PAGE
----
Road to Kingdom: Episode Three Recap and Ranking

I wasn't shy when it came to criticizing many aspects of Mnet's Road to Kingdom, but I will be indebted to him forever on ONF's incredible remix of Rain & # 39; s classic mid-00 track "It & # 39 ; s Raining ". This special mixture comes at the perfect time. The different pieces and approaches perfectly illustrate where the K-Pop industry should go with regard to boy groups.

Listen to the title first and then we'll see what we can learn from it:

1. There is a massive gap in the market for hard electronic radio.

I'm a little bit biased because this is one of my favorite genres. And K-Pop used to deliver it pretty regularly. SHINee had long cornered the market for this kind of high-octane, MJ-style dance pop – especially from 2012 to 2013. I assumed they would pass the coat on to a younger group like NCT Dream. Instead, all NCT units have mixed in essentially the same sound.

Elsewhere, TXT flirted with this style on her B-sides. Big Hit, however, seems to be trying to drive them in a more fearful direction, although they are characterized by funkier concepts. Other optimistic groups able to unleash electro-radio masterpieces (Seventeen, Golden Child, Astro, The Boyz … even ONF itself) have since withdrawn to darker sounds. So we have a big, massive hole. There is no group that consistently challenges this genre. And for a big fan like me, that's incredibly disappointing.

ONF's It & # 39; s Raining mix shows how strong this style can be. I mean listen to these verses! Listen to this last chorus! It is crackling with the energy that we rarely heard in 2020. Why don't you put more of it on the table, K-Pop? You are clearly able to do it well. Are you just too lazy

2. Install the electric guitar. Generous.

I've heard a lot of J-Pop from the 90s lately, and regardless of genre, the electric guitar seemed to be a staple.

And you know what? It's a surefire way to give every track a robust feel for texture. One of the (many) reasons why I complain about trap music is that it lacks this feeling of musical depth. I often call it a skeleton because it sounds exactly the same to me – bones, without the flesh that makes a song lovable. It's a cheap, flimsy sound.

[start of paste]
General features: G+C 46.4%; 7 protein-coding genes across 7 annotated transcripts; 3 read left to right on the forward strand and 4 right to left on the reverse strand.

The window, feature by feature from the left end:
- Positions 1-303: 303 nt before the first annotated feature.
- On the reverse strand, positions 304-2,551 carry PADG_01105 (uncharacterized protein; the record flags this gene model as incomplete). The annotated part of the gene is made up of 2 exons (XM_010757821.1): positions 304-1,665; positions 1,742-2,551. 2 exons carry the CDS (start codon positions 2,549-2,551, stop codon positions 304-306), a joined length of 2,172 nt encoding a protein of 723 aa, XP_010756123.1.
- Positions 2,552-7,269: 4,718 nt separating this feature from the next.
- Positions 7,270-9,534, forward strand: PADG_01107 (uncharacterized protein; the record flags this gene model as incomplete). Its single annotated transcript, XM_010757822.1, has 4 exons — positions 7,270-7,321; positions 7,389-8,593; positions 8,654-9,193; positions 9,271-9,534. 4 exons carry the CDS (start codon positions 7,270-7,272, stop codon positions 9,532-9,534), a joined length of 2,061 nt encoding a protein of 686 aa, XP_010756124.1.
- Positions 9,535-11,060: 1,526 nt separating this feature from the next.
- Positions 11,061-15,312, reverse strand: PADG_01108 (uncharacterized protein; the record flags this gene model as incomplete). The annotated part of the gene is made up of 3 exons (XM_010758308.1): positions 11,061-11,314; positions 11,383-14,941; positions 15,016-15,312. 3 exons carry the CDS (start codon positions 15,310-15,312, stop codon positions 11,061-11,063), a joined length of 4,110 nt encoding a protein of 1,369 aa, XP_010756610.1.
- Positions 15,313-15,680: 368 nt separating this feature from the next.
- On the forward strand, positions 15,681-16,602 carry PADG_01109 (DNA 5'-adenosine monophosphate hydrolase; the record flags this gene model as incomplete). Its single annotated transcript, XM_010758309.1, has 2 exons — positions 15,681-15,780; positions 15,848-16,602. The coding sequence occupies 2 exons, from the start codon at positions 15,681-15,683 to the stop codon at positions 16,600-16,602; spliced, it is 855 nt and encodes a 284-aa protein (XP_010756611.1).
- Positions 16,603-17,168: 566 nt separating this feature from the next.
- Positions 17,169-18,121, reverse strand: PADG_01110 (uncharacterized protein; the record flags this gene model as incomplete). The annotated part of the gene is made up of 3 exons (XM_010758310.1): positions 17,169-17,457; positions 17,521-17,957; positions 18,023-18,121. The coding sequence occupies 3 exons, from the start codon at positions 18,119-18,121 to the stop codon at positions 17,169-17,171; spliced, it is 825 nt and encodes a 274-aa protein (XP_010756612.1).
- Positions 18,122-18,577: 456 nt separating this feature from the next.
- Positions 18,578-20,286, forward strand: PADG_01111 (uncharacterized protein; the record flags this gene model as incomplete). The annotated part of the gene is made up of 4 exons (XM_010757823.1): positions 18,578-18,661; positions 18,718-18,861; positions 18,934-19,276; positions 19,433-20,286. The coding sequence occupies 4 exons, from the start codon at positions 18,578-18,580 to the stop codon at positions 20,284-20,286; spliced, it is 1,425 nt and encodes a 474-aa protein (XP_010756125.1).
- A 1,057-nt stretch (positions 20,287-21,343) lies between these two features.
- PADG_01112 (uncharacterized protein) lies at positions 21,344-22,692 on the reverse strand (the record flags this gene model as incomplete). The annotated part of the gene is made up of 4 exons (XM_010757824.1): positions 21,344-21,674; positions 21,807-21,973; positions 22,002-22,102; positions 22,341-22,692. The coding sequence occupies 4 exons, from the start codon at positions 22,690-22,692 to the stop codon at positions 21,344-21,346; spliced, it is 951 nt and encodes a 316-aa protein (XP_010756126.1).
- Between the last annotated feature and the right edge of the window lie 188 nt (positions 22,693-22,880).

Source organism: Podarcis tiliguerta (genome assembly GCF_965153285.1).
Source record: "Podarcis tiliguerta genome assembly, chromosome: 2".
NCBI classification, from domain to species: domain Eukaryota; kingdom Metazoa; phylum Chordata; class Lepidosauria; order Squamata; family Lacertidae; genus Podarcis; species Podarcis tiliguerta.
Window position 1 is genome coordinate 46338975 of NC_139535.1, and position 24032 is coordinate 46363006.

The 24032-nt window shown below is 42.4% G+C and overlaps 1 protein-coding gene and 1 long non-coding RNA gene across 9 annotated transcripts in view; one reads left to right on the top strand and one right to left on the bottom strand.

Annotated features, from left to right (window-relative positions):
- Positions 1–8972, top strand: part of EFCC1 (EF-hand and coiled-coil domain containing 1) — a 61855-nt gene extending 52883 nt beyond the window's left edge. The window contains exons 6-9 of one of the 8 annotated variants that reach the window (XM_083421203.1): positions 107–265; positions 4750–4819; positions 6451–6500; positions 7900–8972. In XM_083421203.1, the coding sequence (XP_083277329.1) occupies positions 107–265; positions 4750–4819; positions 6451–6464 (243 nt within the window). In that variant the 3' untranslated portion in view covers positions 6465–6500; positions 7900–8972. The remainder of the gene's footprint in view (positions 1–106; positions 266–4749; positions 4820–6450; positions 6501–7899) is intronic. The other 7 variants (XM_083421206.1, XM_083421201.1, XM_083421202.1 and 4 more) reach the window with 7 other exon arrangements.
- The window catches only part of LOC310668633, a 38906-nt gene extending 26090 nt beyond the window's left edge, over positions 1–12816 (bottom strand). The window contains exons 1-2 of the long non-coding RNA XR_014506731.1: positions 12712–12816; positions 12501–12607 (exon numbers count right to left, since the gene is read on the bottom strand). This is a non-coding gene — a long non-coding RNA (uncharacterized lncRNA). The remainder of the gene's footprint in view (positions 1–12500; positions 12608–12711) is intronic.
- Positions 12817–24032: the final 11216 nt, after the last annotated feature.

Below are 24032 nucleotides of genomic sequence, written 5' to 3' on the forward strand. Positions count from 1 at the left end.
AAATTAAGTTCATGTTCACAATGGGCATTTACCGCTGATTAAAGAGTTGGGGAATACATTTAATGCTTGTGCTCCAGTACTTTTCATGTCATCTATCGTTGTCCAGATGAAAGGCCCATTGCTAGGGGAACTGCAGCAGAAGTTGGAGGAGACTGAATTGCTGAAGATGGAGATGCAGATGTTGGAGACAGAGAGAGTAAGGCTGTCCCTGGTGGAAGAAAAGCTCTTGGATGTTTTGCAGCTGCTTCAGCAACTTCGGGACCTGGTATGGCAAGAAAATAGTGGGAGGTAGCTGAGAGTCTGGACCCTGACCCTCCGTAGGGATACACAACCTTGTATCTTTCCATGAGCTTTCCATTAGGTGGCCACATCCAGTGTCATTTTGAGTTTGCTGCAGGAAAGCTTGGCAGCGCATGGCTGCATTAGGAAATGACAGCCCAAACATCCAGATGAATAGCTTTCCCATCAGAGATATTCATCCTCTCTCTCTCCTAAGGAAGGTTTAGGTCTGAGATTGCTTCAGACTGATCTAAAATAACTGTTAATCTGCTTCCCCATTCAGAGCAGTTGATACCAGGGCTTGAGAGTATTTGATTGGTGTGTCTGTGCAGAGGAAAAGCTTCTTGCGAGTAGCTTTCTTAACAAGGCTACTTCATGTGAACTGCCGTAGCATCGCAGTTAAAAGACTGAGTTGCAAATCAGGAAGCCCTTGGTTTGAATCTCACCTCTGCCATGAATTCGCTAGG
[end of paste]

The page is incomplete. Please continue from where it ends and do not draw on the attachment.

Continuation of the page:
So … K-pop industry, don't be stingy with the guitar! And don't just banish it with a tricky breakdown or a too short post-chorus boom. Weave it directly into your song as this remix does during its opening verse. After all, your idols trained hard! Let them show off. They are not mop sad sacks that can only longingly stare at fancy set dressings. Give them a chugging rhythm for the guitar. Increase the energy! Put some meat on these dusty old trap bones.

3. Accept a brighter sound palette.

I have the feeling that my demand for better boy group concepts is often misunderstood. When many hear the word "bright", they think of overalls and sailor costumes … childish facial expressions and aegyo. This has its place and can be fun, but this remix by It & # 39; s Raining is what I really mean by "hell". It's no fun. It is not overly affected. It's just a galvanizing surge of energy.

This type of song doesn't want to prove how bad or "deep" an artist is, but it's pretty bad and lacks depth of musicality in most trap rap bops on the market. It is a song that you can really have fun with. Imagine? Have fun listening to music ?! What an incredible concept!

Nowadays I swear that every K-Pop producer draws from the same small suite of loops, samples and patches. Each song must contain the same moody synthesizers, the same EDM beats, and the same string samples. Find a new range of sounds, producers! Brighten up these synthesizers! Play around a bit!

Can we just convert the magnificence of this remix into original material? I know you have it in you, K-Pop. 2020 is a tough year for everyone. We could all use a little excitement.

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